Tuesday, November 25, 2008

Getting framed

A couple of weeks back it crossed my mind that a smart artist on a limited budget (that's me) would get crafty and learn how to frame their own work. Given my past experience framing some Flatstock posters by Chicago's Jay Ryan of The Bird Machine, I learned the hard way that framing is not cheap. Don't get me wrong- framing is not the easiest thing in the world and using good materials like attractive moulding, ph-neutral matting, and museum glass will never be inexpensive. But- there's definitely another way.

Scouring the interwebs for tutorials, I came across the Portland Free School- one of many community-run organizations dedicated to offering instruction on a variety of subjects, taught locally by people in the know. I don't specifically say, "experts" because pretty much anyone is welcome to "teach" a course through the Free School. Have you mastered the art of macrame plant hangers? You could teach a class. You get the picture. So the downside is that your "teacher" may be the guy from the coffee shop. The upside is that you can meet people and learn new skills that you might otherwise be unable to afford to learn in a traditional setting. I'm a fan thus far.

It was through the Free School that I came across a class being offered at a place called Artery (disclaimer: there's not much on the site yet). This gallery and frame shop aims to offer a more creative solution to framing than your average U-Frame It, and a more affordable alternative to folks in the price-range of say, Museum Quality Framing. Their plan to accomplish this goal is to offer the space and materials for artists (and Joe Public) to choose the bones of their project (frame, mat, & glass), and then guide them along a path to customizing their frame.

For me, this meant that I chose a 5" x 7" unfinished wood frame for $12 and was given free reign to use the brushes, paints, dryer, masking tape, and finishing sprays to create a decorative finish. I began with something resembling an upscale Ikea frame, and finished with this:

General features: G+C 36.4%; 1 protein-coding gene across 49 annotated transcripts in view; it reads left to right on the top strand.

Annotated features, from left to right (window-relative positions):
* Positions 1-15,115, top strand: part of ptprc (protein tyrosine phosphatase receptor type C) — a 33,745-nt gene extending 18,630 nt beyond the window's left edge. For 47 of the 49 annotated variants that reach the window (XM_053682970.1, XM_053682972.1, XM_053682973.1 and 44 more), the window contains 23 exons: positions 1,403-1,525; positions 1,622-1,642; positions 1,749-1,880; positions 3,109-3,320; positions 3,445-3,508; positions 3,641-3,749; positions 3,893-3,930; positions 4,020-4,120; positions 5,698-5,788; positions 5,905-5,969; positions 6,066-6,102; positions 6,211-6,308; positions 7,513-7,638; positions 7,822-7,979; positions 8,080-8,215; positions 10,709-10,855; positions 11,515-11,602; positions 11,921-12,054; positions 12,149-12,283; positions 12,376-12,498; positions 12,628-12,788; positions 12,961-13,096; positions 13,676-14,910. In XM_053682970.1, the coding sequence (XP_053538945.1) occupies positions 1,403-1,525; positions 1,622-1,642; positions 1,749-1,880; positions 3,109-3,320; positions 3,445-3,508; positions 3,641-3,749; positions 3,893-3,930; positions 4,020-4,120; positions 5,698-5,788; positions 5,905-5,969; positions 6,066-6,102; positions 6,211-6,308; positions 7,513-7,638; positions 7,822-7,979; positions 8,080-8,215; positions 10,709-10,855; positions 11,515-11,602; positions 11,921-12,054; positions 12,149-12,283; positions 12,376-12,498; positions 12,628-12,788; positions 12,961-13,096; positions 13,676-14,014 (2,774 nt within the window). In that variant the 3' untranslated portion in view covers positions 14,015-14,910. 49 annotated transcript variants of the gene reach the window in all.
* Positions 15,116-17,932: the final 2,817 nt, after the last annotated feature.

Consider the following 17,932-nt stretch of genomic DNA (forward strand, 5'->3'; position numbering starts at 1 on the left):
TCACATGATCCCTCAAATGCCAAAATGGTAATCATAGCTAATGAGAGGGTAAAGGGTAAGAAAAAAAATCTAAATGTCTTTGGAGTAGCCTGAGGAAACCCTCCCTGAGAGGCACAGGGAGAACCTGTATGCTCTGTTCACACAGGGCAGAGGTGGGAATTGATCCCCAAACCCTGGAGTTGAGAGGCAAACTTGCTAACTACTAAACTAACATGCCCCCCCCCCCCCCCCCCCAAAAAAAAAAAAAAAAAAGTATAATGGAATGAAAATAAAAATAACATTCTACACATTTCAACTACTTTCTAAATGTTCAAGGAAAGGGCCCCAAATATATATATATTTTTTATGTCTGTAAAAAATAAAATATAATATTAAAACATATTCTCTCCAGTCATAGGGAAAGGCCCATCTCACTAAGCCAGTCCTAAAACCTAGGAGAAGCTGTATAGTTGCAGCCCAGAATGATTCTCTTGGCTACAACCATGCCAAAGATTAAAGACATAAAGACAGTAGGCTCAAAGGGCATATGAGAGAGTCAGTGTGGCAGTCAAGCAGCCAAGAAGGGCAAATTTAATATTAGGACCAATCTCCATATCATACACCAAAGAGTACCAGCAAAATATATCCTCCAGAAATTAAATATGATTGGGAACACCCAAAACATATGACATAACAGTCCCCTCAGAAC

It may not look like much but I started with a basic red acrylic, and used a flat brush with a combo of gold and bronze paint to create a vaguely fan-shaped, all-over pattern over the base. Finally I created a black border around the edge of the frame closest to the wall to add interest.

Honestly- I was really pleased. And I get the impression that the possibilities are virtually limitless and entirely dependent on just how much time and money you want to spend. Of course- had I wanted to frame an actual photo or piece of art- the price would have increased with the mat (about $7), the glass (about $7) and the fitting (up to $25). All prices are based on the size of your frame and there's a decent selection of pre-made frames as well as custom materials.

Since the workshop, I've finished another frame at home using my cordless dremel, some black and white acrylic paint, and a satin varnish spray. (I repeated the graduated pattern shown on the opposite side of the frame as well.) At this point, I'm thinking the techniques I learned could prove very valuable in elevating the frames I use for my collage work and that the friendly and knowledgeable staff at Artery are at the ready should I need some additional support in the construction arena.

On December 5th, Artery will host another frame clinic geared toward holiday shoppers looking for creative, affordable gifts. The word is, for $10, you can decorate and frame a photo or other work in a 3" x 3" ornament-style frame with help from Debo Kerr and Artery staff. Space is limited but I've already reserved my spot. If you're interested, follow the link. Cheap is definitely the new black this Christmas/Non-denominational December holiday.

4114 N. Vancouver Ave.
Portland, OR, 97217

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